Lightning morphology and impulse charge moment change of high peak current negative strokes

Published

Journal Article

We have analyzed very high frequency lightning mapping observations and remote magnetic field measurements to investigate connections between lightning morphology and impulse charge moment change (iCMC) of negative cloud-to-ground (CG) strokes with high estimated peak currents. Four lightning morphologies are identified for a total of 2126 strokes within optimum detection range of the North Alabama Lightning Mapping Array, and statistical iCMC distributions are given for each of these types. Almost all (>90%) of the largest impulse charge moments (greater than -200 C km in this data set) are not produced by strokes in ordinary negative CG flashes. Instead, negative strokes with the largest iCMCs are almost exclusively associated with two unusual flash types that both initially develop as positive (normal) intracloud lightning. In the first type the negative stroke with high iCMCs results from a negative leader that descends from the midlevel negative charge region after the upper level negative leader ceases propagating. In the second type, the upper level negative leader of the intracloud lightning progresses toward ground as a so-called bolt from the blue to generate the negative stroke. Measurements of strokes associated with four negative polarity sprites suggest that all four were most likely produced in the first unusual lightning type. Our results highlight that estimated peak current and impulse charge transfer are not always well correlated and that the in-cloud lightning structure strongly influences charge transfer on short time scales in negative CG strokes. Copyright © 2012 by the American Geophysical Union.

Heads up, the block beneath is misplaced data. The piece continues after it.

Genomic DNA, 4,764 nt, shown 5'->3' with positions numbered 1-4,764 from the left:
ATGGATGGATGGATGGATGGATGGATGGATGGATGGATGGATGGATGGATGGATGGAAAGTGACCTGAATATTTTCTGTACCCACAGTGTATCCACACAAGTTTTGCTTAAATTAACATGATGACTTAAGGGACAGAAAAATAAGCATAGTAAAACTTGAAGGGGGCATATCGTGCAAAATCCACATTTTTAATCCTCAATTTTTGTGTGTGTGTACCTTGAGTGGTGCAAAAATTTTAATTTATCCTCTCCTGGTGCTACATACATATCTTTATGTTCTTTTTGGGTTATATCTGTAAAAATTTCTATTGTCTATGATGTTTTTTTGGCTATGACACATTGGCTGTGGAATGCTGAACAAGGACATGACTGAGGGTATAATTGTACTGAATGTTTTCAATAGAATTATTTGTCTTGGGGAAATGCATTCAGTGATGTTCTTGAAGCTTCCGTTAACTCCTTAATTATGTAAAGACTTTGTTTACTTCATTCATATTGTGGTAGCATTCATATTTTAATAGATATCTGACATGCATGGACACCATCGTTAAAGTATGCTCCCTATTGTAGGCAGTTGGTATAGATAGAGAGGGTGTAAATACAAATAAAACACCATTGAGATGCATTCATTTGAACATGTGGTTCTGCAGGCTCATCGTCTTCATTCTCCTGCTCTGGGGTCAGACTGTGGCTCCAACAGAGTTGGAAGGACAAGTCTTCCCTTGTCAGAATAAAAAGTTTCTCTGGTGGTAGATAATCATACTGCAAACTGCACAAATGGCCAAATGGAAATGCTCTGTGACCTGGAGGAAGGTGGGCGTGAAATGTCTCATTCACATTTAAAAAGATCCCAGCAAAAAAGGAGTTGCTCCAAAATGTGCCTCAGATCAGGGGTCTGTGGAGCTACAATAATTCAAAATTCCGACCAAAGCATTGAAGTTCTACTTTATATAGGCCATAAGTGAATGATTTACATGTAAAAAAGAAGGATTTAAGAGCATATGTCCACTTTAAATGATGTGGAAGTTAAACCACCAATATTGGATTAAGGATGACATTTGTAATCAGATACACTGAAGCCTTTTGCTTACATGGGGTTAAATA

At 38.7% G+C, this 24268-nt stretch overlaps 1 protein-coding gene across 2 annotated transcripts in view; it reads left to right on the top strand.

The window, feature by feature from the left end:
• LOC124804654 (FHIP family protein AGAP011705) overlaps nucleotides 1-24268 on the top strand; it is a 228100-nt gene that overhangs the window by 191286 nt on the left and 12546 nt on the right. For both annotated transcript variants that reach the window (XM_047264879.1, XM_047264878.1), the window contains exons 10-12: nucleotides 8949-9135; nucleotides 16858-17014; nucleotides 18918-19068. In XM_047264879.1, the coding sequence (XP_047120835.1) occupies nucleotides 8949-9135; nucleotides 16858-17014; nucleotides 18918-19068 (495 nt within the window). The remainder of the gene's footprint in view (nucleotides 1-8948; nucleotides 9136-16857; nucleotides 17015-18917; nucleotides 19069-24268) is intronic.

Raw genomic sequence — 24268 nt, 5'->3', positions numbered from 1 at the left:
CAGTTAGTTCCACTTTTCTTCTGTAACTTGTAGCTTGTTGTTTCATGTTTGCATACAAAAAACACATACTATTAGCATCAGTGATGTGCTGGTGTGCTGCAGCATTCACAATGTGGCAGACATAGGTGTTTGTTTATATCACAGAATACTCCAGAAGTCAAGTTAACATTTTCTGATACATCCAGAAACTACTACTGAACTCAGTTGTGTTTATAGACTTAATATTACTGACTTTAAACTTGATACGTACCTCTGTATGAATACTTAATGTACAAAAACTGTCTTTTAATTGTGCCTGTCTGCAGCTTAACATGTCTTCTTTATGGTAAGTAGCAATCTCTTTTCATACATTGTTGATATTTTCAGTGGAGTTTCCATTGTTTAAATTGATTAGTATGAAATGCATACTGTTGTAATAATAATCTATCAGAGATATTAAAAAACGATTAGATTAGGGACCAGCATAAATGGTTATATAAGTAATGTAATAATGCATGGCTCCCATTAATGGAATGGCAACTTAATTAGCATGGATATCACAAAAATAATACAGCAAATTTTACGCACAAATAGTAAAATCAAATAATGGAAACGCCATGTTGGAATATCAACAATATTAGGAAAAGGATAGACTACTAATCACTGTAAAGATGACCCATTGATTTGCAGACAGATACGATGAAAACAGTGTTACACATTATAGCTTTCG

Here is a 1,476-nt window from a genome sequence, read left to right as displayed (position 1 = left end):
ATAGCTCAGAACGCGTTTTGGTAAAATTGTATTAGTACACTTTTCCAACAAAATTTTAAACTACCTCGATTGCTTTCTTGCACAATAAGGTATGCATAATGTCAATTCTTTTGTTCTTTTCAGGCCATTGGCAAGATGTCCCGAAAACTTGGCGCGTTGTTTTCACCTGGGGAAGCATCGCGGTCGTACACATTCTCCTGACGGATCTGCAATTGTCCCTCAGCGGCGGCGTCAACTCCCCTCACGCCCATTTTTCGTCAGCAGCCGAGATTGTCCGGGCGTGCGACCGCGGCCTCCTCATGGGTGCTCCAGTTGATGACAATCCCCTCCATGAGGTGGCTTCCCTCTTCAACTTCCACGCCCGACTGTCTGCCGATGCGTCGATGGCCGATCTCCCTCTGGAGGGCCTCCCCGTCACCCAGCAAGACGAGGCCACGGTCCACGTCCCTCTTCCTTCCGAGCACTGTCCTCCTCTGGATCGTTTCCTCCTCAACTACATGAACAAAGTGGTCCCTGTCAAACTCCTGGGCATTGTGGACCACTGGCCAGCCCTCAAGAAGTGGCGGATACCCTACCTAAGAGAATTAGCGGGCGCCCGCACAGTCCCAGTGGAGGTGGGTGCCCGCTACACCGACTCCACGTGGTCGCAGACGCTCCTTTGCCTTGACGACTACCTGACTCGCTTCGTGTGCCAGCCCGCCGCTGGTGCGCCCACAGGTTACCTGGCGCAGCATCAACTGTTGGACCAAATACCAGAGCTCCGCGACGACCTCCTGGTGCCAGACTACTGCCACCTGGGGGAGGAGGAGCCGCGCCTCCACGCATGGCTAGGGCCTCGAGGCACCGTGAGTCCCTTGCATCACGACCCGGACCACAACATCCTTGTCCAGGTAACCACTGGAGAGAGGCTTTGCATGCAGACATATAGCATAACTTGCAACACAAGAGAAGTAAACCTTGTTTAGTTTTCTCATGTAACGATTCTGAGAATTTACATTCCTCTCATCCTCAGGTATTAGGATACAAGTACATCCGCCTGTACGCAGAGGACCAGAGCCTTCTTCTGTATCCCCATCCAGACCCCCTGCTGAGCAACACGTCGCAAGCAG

Full Text

Duke Authors

Cited Authors

  • Lu, G; Cummer, SA; Blakeslee, RJ; Weiss, S; Beasley, WH

Published Date

  • January 1, 2012

Published In

Volume / Issue

  • 117 / 4

International Standard Serial Number (ISSN)

  • 0148-0227

Digital Object Identifier (DOI)

  • 10.1029/2011JD016890

Citation Source

  • Scopus